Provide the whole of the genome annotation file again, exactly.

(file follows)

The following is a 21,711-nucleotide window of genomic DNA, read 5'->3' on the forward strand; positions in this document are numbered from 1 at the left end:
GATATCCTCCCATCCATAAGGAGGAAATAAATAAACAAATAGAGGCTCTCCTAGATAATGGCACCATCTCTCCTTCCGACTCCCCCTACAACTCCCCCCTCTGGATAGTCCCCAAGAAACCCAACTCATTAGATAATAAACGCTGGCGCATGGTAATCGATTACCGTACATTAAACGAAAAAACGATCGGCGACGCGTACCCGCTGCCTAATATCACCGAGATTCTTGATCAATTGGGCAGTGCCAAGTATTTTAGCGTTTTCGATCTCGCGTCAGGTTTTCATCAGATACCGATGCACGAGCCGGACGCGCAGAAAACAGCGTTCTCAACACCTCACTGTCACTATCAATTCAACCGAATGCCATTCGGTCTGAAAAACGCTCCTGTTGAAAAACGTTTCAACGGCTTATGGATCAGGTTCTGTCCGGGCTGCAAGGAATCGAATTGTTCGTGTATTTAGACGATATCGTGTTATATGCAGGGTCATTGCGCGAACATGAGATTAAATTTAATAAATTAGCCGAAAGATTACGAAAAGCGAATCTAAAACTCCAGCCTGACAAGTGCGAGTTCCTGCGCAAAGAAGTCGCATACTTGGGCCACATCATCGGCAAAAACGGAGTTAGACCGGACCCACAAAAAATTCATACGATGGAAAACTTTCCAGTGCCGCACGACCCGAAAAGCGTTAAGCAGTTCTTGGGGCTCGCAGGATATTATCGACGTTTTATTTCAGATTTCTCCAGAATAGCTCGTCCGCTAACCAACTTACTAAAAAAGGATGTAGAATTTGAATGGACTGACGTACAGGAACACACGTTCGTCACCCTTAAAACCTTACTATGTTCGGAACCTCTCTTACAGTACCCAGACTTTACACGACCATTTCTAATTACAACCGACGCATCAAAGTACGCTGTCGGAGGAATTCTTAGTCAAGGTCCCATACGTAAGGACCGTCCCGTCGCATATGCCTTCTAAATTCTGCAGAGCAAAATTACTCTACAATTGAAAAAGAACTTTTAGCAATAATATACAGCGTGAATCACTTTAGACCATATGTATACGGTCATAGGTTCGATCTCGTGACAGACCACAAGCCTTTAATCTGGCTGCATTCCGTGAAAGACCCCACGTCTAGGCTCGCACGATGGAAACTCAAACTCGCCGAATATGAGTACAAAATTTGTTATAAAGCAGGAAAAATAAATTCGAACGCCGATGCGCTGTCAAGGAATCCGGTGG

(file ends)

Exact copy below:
The following is a 21,711-nucleotide window of genomic DNA, read 5'->3' on the forward strand; positions in this document are numbered from 1 at the left end:
GATATCCTCCCATCCATAAGGAGGAAATAAATAAACAAATAGAGGCTCTCCTAGATAATGGCACCATCTCTCCTTCCGACTCCCCCTACAACTCCCCCCTCTGGATAGTCCCCAAGAAACCCAACTCATTAGATAATAAACGCTGGCGCATGGTAATCGATTACCGTACATTAAACGAAAAAACGATCGGCGACGCGTACCCGCTGCCTAATATCACCGAGATTCTTGATCAATTGGGCAGTGCCAAGTATTTTAGCGTTTTCGATCTCGCGTCAGGTTTTCATCAGATACCGATGCACGAGCCGGACGCGCAGAAAACAGCGTTCTCAACACCTCACTGTCACTATCAATTCAACCGAATGCCATTCGGTCTGAAAAACGCTCCTGTTGAAAAACGTTTCAACGGCTTATGGATCAGGTTCTGTCCGGGCTGCAAGGAATCGAATTGTTCGTGTATTTAGACGATATCGTGTTATATGCAGGGTCATTGCGCGAACATGAGATTAAATTTAATAAATTAGCCGAAAGATTACGAAAAGCGAATCTAAAACTCCAGCCTGACAAGTGCGAGTTCCTGCGCAAAGAAGTCGCATACTTGGGCCACATCATCGGCAAAAACGGAGTTAGACCGGACCCACAAAAAATTCATACGATGGAAAACTTTCCAGTGCCGCACGACCCGAAAAGCGTTAAGCAGTTCTTGGGGCTCGCAGGATATTATCGACGTTTTATTTCAGATTTCTCCAGAATAGCTCGTCCGCTAACCAACTTACTAAAAAAGGATGTAGAATTTGAATGGACTGACGTACAGGAACACACGTTCGTCACCCTTAAAACCTTACTATGTTCGGAACCTCTCTTACAGTACCCAGACTTTACACGACCATTTCTAATTACAACCGACGCATCAAAGTACGCTGTCGGAGGAATTCTTAGTCAAGGTCCCATACGTAAGGACCGTCCCGTCGCATATGCCTTCTAAATTCTGCAGAGCAAAATTACTCTACAATTGAAAAAGAACTTTTAGCAATAATATACAGCGTGAATCACTTTAGACCATATGTATACGGTCATAGGTTCGATCTCGTGACAGACCACAAGCCTTTAATCTGGCTGCATTCCGTGAAAGACCCCACGTCTAGGCTCGCACGATGGAAACTCAAACTCGCCGAATATGAGTACAAAATTTGTTATAAAGCAGGAAAAATAAATTCGAACGCCGATGCGCTGTCAAGGAATCCGGTGG